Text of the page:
Northwest Louisiana’s Boom or Bust Byway

Northwest Louisiana’s Boom or Bust Byway

Scenic splendor, outdoor recreation, historical attractions and specially designed group experiences await travelers

Running through four Northwest Louisiana parishes, the Boom or Bust Byway follows Route 2 and is defined by the Louisiana/Texas border and Highway 3049 on the west and Lake Claiborne on the east. Although much of Louisiana is known for a rich heritage comprising multiple ethnicities, the parishes of Caddo, Bossier, Webster and Claiborne have a slightly different story to tell.

Along the 136-mile scenic route, group travelers will witness prosperity to poverty and a return to

Sunflower scenic

The Boom or Bust Byway, a 136-mile scenic route, features sunflowers and other blooms, along with many historical attractions and remnants of failed oil and gas ventures.

prosperity by Northwest Louisiana’s resilient people. The drive is filled with spectacular scenery highlighted by colorful wildflowers. With towering pines as a backdrop, sunflowers and other blooming plants create a sense of relaxation. In appreciationfor the beauty the sunflower brings to the area, the good folks of Gilliam hold an annual Sunflower Trail and Festival in mid-June.

The bayous and country churches also contribute to the byway’s beauty, but there’s another side to this boom or bust story. There had been oil busts as far back as the 1980s, but those that occurred in 2015 and 2016 greatly impacted Louisiana along with five other states. A reminder of that bust is the oil field equipment graveyards that dot the byway.

The good news is prosperity is returning with oil and natural gas production booming. The forestry and agricultural industries are also prospering after surviving hard times from overharvesting forests to floods and drought impacting crops.

Although the scenic drive alone is worth venturing to this corner of Louisiana, there are plenty of reasons to stop and discover its unique treasures. Here are just a few attractions along the way:

The impact of oil on the region is interpreted at the Louisiana State Oil & Gas Museum in Oil City. Focusing on the early history of the oil industry, the museum tells the story through photographs, films and life-size dioramas. Across the street is a collection of machinery, rigs and equipment.

In Vivian the Vivian Railroad Station Museum depicts the area’s history and culture. Built in 1921 by the Kansas Southern Railway, the station is on the National Register of Historic Places. Railroad lore is shared through both rotating and permanent exhibits.

Plain Dealing may have the most interesting town name of any in the region, but it’s the downtown experience that draws visitors. The original storefronts on its main street (Palmetto Street) still house
businesses, and there are several lovely churches and 1800s homes downtown. The mural on the building next to the drugstore tells the story of transportation’s importance to the area.

In Benton, Heritage Village provides a glimpse at how people lived at the turn of the 20th century. The 1845 Hughes Home, 1884 Heath Log Cabin and 1900s One-Room School relocated from Rocky Mount are each worth a stop.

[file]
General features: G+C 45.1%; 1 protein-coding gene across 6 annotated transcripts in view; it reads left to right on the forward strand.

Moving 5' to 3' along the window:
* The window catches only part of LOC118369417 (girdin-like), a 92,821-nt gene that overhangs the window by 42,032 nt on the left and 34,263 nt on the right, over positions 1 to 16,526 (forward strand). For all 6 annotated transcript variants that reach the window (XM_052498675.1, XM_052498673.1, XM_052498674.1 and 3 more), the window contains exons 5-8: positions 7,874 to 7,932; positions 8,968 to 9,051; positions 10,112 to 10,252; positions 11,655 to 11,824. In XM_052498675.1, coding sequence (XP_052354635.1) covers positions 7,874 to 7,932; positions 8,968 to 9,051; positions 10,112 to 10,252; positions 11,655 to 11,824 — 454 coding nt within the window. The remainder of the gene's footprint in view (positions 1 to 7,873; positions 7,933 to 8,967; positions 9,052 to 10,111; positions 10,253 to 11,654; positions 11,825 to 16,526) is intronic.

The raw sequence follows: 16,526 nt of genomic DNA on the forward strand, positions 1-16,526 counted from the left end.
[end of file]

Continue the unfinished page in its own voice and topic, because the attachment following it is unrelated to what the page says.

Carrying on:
Shreveport and Bossier City are no strangers to the “bust” that flooding can bring to a community. Possibly, it was the area’s gamble that crops would survive or oil and gas would return that brought a half-dozen casinos to Shreveport and Bossier City. It’s the hardy attitude of the community that always brings “boom” back.

Besides the casinos’ gaming floors and entertainment stages, many individual businesses are contributing to the boom. Along with the Shreveport-Bossier Convention and Tourist Bureau, those businesses are offering specially designed group experiences. Here are just a few to tempt you:

  • The Great Create takes place at Agora Borealis. Amidst the 150 artists’ creations that are on display, groups get to show off their creative talents. Prior to the activity a local artist shares a little about his or her work and passion.
  • How can you say no to The Perfect Pair – Wine and Chocolate Tasting? The Chocolate Crocodile, a locally owned shop at the Louisiana Boardwalk Outlets, provides the chocolates. A wine expert fills you in with fun facts and how to create excellent pairings. Jimmy’s Seafood & Steak at Margaritaville Resort and Casino is your host.
  • Black contributions have been important to the area’s history and culture. To learn more, there’s no better group experience than The Art and Soul of Shreveport. Journey to the Southern University
    Museum of Art to hear the stories, sights and sounds of black life in Shreveport.
  • Whether you begin or end with Louisiana Archaeological Treasures, it should be part of your byway experience. It’s at the Louisiana State Exhibit Museum, where you’ll dig into the area’s history and discover hidden gems from the past.

For more on group experiences and itineraries in the Shreveport-Bossier City area, visit shreveport-bossier.org. To learn more about the Boom or Bust Byway, go to boomorbustbyway.com.

David Bodle

Contributor: David Bodle

Dave brings his experience as a receptive tour operator and former publisher to regular contributions in all Premier Travel Media platforms.

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